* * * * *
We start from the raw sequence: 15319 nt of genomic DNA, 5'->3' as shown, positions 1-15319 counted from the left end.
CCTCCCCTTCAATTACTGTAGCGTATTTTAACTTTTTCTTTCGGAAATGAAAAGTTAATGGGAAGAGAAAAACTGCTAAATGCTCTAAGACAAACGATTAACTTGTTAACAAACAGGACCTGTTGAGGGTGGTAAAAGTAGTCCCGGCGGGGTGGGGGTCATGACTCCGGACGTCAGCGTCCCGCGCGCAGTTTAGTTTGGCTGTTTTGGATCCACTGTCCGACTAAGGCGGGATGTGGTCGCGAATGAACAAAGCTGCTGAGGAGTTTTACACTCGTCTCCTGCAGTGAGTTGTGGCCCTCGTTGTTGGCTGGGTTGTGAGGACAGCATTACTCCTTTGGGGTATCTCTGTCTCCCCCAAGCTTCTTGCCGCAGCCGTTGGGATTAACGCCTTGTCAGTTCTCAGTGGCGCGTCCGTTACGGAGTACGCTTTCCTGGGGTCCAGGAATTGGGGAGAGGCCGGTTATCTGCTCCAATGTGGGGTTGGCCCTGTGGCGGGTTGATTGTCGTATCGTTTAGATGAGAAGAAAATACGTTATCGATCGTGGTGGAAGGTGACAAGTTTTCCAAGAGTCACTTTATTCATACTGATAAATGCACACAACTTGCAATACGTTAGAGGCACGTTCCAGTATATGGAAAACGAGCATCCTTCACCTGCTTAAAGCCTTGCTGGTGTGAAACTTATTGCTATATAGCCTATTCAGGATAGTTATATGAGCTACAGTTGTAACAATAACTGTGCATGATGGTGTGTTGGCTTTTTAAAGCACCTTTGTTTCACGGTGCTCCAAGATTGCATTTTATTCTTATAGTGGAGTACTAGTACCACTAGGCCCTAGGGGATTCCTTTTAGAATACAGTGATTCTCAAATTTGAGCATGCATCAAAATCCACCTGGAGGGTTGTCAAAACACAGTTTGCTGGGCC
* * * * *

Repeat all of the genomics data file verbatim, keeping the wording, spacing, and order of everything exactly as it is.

We start from the raw sequence: 15319 nt of genomic DNA, 5'->3' as shown, positions 1-15319 counted from the left end.
CCTCCCCTTCAATTACTGTAGCGTATTTTAACTTTTTCTTTCGGAAATGAAAAGTTAATGGGAAGAGAAAAACTGCTAAATGCTCTAAGACAAACGATTAACTTGTTAACAAACAGGACCTGTTGAGGGTGGTAAAAGTAGTCCCGGCGGGGTGGGGGTCATGACTCCGGACGTCAGCGTCCCGCGCGCAGTTTAGTTTGGCTGTTTTGGATCCACTGTCCGACTAAGGCGGGATGTGGTCGCGAATGAACAAAGCTGCTGAGGAGTTTTACACTCGTCTCCTGCAGTGAGTTGTGGCCCTCGTTGTTGGCTGGGTTGTGAGGACAGCATTACTCCTTTGGGGTATCTCTGTCTCCCCCAAGCTTCTTGCCGCAGCCGTTGGGATTAACGCCTTGTCAGTTCTCAGTGGCGCGTCCGTTACGGAGTACGCTTTCCTGGGGTCCAGGAATTGGGGAGAGGCCGGTTATCTGCTCCAATGTGGGGTTGGCCCTGTGGCGGGTTGATTGTCGTATCGTTTAGATGAGAAGAAAATACGTTATCGATCGTGGTGGAAGGTGACAAGTTTTCCAAGAGTCACTTTATTCATACTGATAAATGCACACAACTTGCAATACGTTAGAGGCACGTTCCAGTATATGGAAAACGAGCATCCTTCACCTGCTTAAAGCCTTGCTGGTGTGAAACTTATTGCTATATAGCCTATTCAGGATAGTTATATGAGCTACAGTTGTAACAATAACTGTGCATGATGGTGTGTTGGCTTTTTAAAGCACCTTTGTTTCACGGTGCTCCAAGATTGCATTTTATTCTTATAGTGGAGTACTAGTACCACTAGGCCCTAGGGGATTCCTTTTAGAATACAGTGATTCTCAAATTTGAGCATGCATCAAAATCCACCTGGAGGGTTGTCAAAACACAGTTTGCTGGGCC